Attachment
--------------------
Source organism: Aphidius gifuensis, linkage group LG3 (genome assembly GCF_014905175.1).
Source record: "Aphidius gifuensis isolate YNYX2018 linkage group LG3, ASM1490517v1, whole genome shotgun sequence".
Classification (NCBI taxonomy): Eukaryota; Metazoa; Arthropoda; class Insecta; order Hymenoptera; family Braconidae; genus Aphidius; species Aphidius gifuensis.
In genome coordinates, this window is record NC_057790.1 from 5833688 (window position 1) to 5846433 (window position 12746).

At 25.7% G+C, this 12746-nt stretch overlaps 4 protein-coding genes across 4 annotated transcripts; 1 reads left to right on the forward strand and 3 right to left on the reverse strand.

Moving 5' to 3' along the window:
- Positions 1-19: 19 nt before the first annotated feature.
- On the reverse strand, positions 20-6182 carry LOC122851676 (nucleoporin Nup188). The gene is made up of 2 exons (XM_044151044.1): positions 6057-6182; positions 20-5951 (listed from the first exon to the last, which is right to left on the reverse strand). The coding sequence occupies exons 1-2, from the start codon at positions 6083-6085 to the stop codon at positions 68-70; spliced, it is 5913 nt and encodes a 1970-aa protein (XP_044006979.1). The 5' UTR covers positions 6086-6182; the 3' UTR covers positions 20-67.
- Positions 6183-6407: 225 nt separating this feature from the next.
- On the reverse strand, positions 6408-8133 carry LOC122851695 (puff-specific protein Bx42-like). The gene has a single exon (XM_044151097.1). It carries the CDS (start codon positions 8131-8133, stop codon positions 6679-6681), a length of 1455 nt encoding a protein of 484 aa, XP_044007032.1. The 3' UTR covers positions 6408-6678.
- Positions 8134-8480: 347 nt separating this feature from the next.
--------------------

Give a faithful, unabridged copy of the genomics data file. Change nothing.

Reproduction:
Source organism: Aphidius gifuensis, linkage group LG3 (genome assembly GCF_014905175.1).
Source record: "Aphidius gifuensis isolate YNYX2018 linkage group LG3, ASM1490517v1, whole genome shotgun sequence".
Classification (NCBI taxonomy): Eukaryota; Metazoa; Arthropoda; class Insecta; order Hymenoptera; family Braconidae; genus Aphidius; species Aphidius gifuensis.
In genome coordinates, this window is record NC_057790.1 from 5833688 (window position 1) to 5846433 (window position 12746).

At 25.7% G+C, this 12746-nt stretch overlaps 4 protein-coding genes across 4 annotated transcripts; 1 reads left to right on the forward strand and 3 right to left on the reverse strand.

Moving 5' to 3' along the window:
- Positions 1-19: 19 nt before the first annotated feature.
- On the reverse strand, positions 20-6182 carry LOC122851676 (nucleoporin Nup188). The gene is made up of 2 exons (XM_044151044.1): positions 6057-6182; positions 20-5951 (listed from the first exon to the last, which is right to left on the reverse strand). The coding sequence occupies exons 1-2, from the start codon at positions 6083-6085 to the stop codon at positions 68-70; spliced, it is 5913 nt and encodes a 1970-aa protein (XP_044006979.1). The 5' UTR covers positions 6086-6182; the 3' UTR covers positions 20-67.
- Positions 6183-6407: 225 nt separating this feature from the next.
- On the reverse strand, positions 6408-8133 carry LOC122851695 (puff-specific protein Bx42-like). The gene has a single exon (XM_044151097.1). It carries the CDS (start codon positions 8131-8133, stop codon positions 6679-6681), a length of 1455 nt encoding a protein of 484 aa, XP_044007032.1. The 3' UTR covers positions 6408-6678.
- Positions 8134-8480: 347 nt separating this feature from the next.